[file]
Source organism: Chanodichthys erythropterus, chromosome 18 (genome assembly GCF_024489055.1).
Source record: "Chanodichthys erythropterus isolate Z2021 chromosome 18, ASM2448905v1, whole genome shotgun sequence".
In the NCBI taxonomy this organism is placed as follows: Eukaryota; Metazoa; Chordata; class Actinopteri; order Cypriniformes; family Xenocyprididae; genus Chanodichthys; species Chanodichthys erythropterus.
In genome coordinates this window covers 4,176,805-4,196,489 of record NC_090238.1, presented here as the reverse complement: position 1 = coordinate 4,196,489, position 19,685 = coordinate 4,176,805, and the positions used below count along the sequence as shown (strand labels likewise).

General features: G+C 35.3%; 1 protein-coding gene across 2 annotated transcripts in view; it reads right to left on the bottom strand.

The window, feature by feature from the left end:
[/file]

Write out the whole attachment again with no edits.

Source organism: Chanodichthys erythropterus, chromosome 18 (genome assembly GCF_024489055.1).
Source record: "Chanodichthys erythropterus isolate Z2021 chromosome 18, ASM2448905v1, whole genome shotgun sequence".
In the NCBI taxonomy this organism is placed as follows: Eukaryota; Metazoa; Chordata; class Actinopteri; order Cypriniformes; family Xenocyprididae; genus Chanodichthys; species Chanodichthys erythropterus.
In genome coordinates this window covers 4,176,805-4,196,489 of record NC_090238.1, presented here as the reverse complement: position 1 = coordinate 4,196,489, position 19,685 = coordinate 4,176,805, and the positions used below count along the sequence as shown (strand labels likewise).

General features: G+C 35.3%; 1 protein-coding gene across 2 annotated transcripts in view; it reads right to left on the bottom strand.

The window, feature by feature from the left end: